(eks.fil.TRAY.shun) n. 1. The surreptitious movement of personnel out of an enemy's territory. 2. The theft and/or smuggling of goods out of an enemy's territory.

Example Citation:
  1. "The MH-53J's mission is to perform low-level, long-range, undetected penetration into denied areas, day or night, in adverse weather, for infiltration, exfiltration and resupply of special operations forces."
    —Jeff Goertzen, Ron Brackett, "Treacherous terrain," St. Petersburg Times, September 30, 2001

  2. "A senior military officer, after confirming that intense planning for the possible 'exfiltration' of Pakistani warheads was under way, said that he had been concerned not about a military coup but about a localized insurrection by a clique of I.S.I. officers in the field who had access to a nuclear storage facility."
    —Seymour M. Hersh, "Watching the Warheads," The New Yorker, November 5, 2001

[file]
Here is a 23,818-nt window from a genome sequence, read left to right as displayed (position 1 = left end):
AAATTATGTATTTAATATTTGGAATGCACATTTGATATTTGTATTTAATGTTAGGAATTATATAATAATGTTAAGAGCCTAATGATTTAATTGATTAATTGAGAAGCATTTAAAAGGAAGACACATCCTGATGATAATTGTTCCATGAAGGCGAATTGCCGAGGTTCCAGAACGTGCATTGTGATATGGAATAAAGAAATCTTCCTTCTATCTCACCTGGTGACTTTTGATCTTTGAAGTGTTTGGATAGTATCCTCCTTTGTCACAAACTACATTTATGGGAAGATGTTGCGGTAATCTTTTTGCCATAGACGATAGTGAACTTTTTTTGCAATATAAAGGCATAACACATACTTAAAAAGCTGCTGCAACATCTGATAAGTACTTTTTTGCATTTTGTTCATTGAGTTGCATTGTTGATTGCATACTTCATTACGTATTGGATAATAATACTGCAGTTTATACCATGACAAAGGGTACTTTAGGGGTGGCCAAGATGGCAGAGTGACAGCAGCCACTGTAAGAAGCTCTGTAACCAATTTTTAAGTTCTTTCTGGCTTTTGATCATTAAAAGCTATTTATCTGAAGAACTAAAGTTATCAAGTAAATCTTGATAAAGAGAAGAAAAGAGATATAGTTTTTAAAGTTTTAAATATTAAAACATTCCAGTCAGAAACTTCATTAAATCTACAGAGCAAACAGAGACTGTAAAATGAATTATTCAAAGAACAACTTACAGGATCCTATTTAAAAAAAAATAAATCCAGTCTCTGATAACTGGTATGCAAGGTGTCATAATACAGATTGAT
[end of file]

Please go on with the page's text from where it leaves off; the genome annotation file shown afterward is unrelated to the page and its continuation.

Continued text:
Earliest Citation:
  1. "Occasionally, of course, the military gets so carried away in its passion to rename things that it cannot persuade anyone to use its most imaginative terms. Resisting any mention of retreat, it devised the word 'exfiltration,' but even its own spokesmen find that hard to say."
    —Otto Friedrich, "Of Words That Ravage, Pillage, Spoil," Time, January 9, 1984

  2. "Until Stockman's arrest on April 25, 1982, soldiers caught in smuggling attempts were not court-martialed. ... According to Sgt. James M. Welker ... a more severe punishment was meted out to Stockman and Pierce partly because Army officials in Berlin 'firmly believe that, based on past Soviet reaction, the Soviet Union might attempt another blockade of the city because of acts of exfiltration' by American servicemen."
    —Sandra G. Boodman, "Berlin Rescue Failed," The Washington Post, June 17, 1983

The first sense of today's term is clearly the opposite of infiltration. The second sense is more problematic. It may simply be an unfortunate generalization of the first (unfortunate, since an infiltration applies only to people, not objects). However, it may also have sprung from the non-military meaning of exfiltration: "The action or process of filtering out." Since both senses are used in military contexts, my vote goes to the generalization theory.

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